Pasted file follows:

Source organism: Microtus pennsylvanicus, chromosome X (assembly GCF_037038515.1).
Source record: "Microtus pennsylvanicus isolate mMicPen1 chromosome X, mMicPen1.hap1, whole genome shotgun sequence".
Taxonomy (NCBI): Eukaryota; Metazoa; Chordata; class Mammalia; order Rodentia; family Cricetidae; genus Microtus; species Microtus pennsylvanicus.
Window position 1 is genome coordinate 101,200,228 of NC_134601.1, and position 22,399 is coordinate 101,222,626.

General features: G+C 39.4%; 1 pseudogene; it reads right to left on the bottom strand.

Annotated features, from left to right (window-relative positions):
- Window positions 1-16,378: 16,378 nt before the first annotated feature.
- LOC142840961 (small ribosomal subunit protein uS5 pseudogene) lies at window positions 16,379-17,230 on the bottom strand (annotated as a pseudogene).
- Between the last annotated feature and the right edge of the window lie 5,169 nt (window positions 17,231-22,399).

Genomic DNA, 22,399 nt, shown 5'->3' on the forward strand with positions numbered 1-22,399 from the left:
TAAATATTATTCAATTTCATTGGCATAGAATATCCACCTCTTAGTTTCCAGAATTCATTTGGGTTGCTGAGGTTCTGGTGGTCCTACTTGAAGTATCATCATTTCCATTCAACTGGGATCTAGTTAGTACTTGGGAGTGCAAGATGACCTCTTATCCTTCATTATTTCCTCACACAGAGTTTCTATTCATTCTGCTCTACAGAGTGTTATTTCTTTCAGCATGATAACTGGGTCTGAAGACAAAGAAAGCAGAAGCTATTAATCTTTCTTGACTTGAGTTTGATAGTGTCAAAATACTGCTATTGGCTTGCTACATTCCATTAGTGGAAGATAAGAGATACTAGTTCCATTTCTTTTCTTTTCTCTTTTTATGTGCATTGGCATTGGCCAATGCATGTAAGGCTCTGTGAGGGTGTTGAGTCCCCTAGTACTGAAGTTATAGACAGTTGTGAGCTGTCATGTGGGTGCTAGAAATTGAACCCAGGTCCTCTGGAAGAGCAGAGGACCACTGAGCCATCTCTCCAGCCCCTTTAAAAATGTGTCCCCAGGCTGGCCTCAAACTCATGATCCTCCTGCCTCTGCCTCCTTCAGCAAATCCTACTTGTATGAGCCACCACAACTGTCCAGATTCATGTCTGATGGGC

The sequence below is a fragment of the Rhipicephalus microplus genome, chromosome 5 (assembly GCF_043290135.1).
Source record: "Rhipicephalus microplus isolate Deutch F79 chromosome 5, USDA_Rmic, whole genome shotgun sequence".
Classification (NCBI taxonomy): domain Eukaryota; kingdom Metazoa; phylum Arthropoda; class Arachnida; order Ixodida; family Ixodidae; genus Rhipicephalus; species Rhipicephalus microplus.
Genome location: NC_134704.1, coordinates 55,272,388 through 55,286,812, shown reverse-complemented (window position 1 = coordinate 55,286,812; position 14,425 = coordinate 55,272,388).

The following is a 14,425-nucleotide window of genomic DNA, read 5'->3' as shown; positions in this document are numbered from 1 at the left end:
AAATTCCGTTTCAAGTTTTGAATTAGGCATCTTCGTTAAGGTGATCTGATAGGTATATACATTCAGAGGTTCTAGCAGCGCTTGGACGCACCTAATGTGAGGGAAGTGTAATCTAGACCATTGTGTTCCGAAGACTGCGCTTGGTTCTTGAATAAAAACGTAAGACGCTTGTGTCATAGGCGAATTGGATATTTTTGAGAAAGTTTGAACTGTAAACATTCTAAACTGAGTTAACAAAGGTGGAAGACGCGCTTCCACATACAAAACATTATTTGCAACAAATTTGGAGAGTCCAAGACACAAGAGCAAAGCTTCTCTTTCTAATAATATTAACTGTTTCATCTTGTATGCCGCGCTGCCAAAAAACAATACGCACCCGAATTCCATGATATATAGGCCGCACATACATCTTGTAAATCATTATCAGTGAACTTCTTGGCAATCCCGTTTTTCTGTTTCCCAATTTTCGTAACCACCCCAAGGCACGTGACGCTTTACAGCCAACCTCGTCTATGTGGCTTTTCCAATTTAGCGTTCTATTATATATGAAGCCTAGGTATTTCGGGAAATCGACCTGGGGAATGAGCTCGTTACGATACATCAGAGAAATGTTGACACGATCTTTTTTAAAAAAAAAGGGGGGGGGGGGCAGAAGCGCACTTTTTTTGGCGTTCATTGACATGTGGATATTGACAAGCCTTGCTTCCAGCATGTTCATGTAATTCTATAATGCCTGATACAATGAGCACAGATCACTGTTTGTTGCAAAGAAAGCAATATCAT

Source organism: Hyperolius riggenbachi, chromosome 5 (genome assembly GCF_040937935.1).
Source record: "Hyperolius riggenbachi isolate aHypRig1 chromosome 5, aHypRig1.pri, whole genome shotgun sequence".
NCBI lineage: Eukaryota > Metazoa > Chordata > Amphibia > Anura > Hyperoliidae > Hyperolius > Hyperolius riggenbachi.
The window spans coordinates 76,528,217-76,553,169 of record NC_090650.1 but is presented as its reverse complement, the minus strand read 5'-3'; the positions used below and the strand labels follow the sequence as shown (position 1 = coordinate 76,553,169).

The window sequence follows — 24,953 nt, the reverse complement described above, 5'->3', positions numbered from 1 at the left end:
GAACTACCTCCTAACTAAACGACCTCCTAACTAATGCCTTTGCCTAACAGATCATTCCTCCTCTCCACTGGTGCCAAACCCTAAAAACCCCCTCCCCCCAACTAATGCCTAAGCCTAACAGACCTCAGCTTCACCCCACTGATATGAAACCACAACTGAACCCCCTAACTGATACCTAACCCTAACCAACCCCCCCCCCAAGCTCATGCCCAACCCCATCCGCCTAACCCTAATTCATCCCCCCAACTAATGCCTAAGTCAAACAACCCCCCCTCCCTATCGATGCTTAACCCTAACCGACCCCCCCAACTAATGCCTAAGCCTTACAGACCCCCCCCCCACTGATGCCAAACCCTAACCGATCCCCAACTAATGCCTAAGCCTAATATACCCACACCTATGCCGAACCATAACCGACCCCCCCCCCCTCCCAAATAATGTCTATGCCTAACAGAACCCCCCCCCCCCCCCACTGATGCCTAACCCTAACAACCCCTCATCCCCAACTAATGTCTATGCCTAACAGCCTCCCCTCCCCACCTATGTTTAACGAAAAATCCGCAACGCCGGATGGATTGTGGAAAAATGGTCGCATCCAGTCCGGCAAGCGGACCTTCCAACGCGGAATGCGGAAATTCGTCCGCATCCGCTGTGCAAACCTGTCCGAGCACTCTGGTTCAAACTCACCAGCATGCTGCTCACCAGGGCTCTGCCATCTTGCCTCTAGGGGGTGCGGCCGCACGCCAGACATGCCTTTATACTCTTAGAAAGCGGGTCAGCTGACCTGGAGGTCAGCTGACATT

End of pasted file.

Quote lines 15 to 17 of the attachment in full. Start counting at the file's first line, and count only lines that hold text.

Genome location: NC_134704.1, coordinates 55,272,388 through 55,286,812, shown reverse-complemented (window position 1 = coordinate 55,286,812; position 14,425 = coordinate 55,272,388).

The following is a 14,425-nucleotide window of genomic DNA, read 5'->3' as shown; positions in this document are numbered from 1 at the left end:
AAATTCCGTTTCAAGTTTTGAATTAGGCATCTTCGTTAAGGTGATCTGATAGGTATATACATTCAGAGGTTCTAGCAGCGCTTGGACGCACCTAATGTGAGGGAAGTGTAATCTAGACCATTGTGTTCCGAAGACTGCGCTTGGTTCTTGAATAAAAACGTAAGACGCTTGTGTCATAGGCGAATTGGATATTTTTGAGAAAGTTTGAACTGTAAACATTCTAAACTGAGTTAACAAAGGTGGAAGACGCGCTTCCACATACAAAACATTATTTGCAACAAATTTGGAGAGTCCAAGACACAAGAGCAAAGCTTCTCTTTCTAATAATATTAACTGTTTCATCTTGTATGCCGCGCTGCCAAAAAACAATACGCACCCGAATTCCATGATATATAGGCCGCACATACATCTTGTAAATCATTATCAGTGAACTTCTTGGCAATCCCGTTTTTCTGTTTCCCAATTTTCGTAACCACCCCAAGGCACGTGACGCTTTACAGCCAACCTCGTCTATGTGGCTTTTCCAATTTAGCGTTCTATTATATATGAAGCCTAGGTATTTCGGGAAATCGACCTGGGGAATGAGCTCGTTACGATACATCAGAGAAATGTTGACACGATCTTTTTTAAAAAAAAAGGGGGGGGGGGGCAGAAGCGCACTTTTTTTGGCGTTCATTGACATGTGGATATTGACAAGCCTTGCTTCCAGCATGTTCATGTAATTCTATAATGCCTGATACAATGAGCACAGATCACTGTTTGTTGCAAAGAAAGCAATATCAT